My name is Uma Srikumaran. I'm an orthopedic surgeon with Johns Hopkins
and Howard County General Hospital.
I specialize in shoulder surgery.
A fracture involving a shoulder usually involves a significant trauma such as
falling onto your outstretched arm
or maybe being involved in a car accident.
These injuries are extremely painful and can limit your function immediately after
the injury and can be confirmed with an x-ray.
If you're diagnosed with a fracture by an emergency room on an urgent care center,
you should see an orthopedic specialist as soon as possible
so the appropriate treatment can be started in a timely fashion.
Some fractures may only require a sling and physical therapy while others may
require surgical intervention.
Fractures can involve different portions of the shoulder. Fractures can involve the
proximal part of your arm or your proximal humerus
or can involve the socket of the shoulder, called the glenoid.
Fractures can also vary in severity. Some are simple breaks where the
two bone pieces do not move relative to each other - these are called
or non-displaced fractures.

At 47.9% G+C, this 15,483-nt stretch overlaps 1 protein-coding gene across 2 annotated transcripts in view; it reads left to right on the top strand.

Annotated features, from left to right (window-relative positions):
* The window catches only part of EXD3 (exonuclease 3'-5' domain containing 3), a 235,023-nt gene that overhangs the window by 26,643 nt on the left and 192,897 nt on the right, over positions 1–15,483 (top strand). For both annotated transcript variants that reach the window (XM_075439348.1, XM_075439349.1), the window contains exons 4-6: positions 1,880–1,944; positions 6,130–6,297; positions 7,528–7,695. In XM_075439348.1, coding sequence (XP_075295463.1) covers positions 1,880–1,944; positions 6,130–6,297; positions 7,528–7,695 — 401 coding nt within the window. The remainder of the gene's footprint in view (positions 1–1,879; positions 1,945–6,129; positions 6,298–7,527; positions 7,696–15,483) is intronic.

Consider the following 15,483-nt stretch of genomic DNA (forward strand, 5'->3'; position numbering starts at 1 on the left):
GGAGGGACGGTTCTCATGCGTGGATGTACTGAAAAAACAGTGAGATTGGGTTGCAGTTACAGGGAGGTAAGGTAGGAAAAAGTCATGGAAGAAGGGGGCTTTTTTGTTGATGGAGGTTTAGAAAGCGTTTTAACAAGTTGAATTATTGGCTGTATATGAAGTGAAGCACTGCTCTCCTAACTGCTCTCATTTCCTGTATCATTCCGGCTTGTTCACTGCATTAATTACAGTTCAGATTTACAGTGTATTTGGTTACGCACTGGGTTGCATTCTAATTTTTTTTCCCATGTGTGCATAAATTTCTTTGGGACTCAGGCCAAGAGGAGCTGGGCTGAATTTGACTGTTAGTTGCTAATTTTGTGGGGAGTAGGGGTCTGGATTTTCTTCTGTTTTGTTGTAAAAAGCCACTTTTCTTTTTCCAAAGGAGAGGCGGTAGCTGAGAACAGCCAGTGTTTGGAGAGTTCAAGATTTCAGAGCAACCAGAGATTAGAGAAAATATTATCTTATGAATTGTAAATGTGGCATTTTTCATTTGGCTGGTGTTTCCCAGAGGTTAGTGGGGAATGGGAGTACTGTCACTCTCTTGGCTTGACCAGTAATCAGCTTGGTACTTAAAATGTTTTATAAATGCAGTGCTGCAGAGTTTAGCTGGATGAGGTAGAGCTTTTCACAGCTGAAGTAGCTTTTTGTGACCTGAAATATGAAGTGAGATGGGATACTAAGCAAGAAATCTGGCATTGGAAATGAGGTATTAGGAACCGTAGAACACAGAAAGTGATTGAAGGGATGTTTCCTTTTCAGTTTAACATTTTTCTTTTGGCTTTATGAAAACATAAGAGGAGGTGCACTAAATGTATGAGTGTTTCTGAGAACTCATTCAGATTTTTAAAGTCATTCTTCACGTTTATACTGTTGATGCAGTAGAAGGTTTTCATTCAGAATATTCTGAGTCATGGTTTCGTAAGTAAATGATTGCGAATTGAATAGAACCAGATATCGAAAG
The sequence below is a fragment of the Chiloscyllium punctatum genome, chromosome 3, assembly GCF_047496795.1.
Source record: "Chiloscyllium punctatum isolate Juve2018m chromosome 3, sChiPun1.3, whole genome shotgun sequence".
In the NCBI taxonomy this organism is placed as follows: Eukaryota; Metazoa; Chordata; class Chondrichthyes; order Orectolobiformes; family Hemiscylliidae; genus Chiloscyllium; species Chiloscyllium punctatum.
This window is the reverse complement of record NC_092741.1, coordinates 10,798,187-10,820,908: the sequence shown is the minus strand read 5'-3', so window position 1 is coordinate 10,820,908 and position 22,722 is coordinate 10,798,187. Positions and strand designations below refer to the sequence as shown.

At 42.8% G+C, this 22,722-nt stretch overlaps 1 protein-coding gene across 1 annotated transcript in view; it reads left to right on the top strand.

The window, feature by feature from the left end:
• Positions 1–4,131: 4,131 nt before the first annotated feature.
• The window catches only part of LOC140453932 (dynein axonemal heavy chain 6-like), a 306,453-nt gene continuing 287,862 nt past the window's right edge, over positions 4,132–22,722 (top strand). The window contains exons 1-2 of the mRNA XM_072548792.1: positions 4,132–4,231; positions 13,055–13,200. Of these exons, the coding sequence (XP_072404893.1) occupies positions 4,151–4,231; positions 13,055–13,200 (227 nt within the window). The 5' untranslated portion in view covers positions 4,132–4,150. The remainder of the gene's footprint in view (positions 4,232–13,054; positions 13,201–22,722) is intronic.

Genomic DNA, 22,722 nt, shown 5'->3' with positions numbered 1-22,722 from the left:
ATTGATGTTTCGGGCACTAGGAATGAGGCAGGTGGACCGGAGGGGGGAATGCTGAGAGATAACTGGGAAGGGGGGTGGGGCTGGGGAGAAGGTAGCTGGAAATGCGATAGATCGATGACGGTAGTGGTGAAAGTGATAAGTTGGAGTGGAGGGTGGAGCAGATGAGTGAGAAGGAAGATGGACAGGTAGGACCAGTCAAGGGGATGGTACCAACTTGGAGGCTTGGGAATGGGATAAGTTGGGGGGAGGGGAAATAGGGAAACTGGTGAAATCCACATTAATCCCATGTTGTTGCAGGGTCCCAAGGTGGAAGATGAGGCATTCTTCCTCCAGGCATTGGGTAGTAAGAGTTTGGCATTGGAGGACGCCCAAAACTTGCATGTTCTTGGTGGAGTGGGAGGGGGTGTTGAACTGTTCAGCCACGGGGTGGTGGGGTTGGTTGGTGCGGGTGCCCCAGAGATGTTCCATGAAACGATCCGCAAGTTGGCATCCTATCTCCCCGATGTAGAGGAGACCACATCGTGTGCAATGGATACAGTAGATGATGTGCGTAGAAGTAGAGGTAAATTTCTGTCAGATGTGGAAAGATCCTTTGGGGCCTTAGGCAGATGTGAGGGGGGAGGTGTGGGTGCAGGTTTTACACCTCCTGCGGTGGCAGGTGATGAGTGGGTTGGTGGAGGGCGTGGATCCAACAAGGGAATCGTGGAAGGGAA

Other fractures can be more severe
and the bone can be broken into several pieces.
To ensure the best possible recovery after a shoulder fracture you should see
an orthopedic specialist to be evaluated.
They'll perform a physical examination and order the necessary imaging studies to
confirm the diagnosis and determine the fracture severity.
After diagnosis has been made you can have a discussion with your orthopedic surgeon
regarding treatment options and
discuss the relative risks and benefits of each approach.
The surgical repair for a shoulder fracture involves an open surgery generally
under general anesthesia,
also with the nerve block.
The surgery is an open surgery and is a ten to twelve centimeter incision
in the front of your shoulder. The pieces of bone are carefully realigned
and fixed with a metal plate and screws. In some cases the fracture may be so
severe or the bone quality so poor that
the metal fixation can not hold. In these cases a metal prosthesis will be used to
reconstruct the shoulder.
Recovery from surgery for a shoulder fracture involves a 1-2 day
hospital admission followed by outpatient physical therapy.
Depending on the type of surgery you've had, physical therapy will start with gentle
range of motion exercises initially performed by the therapist, or passive
range of motion, followed by
active range of motion exercises performed by the patient. When range of
motion is restored, strengthening exercises will begin.
This typically occurs after the bone has healed in three to four months.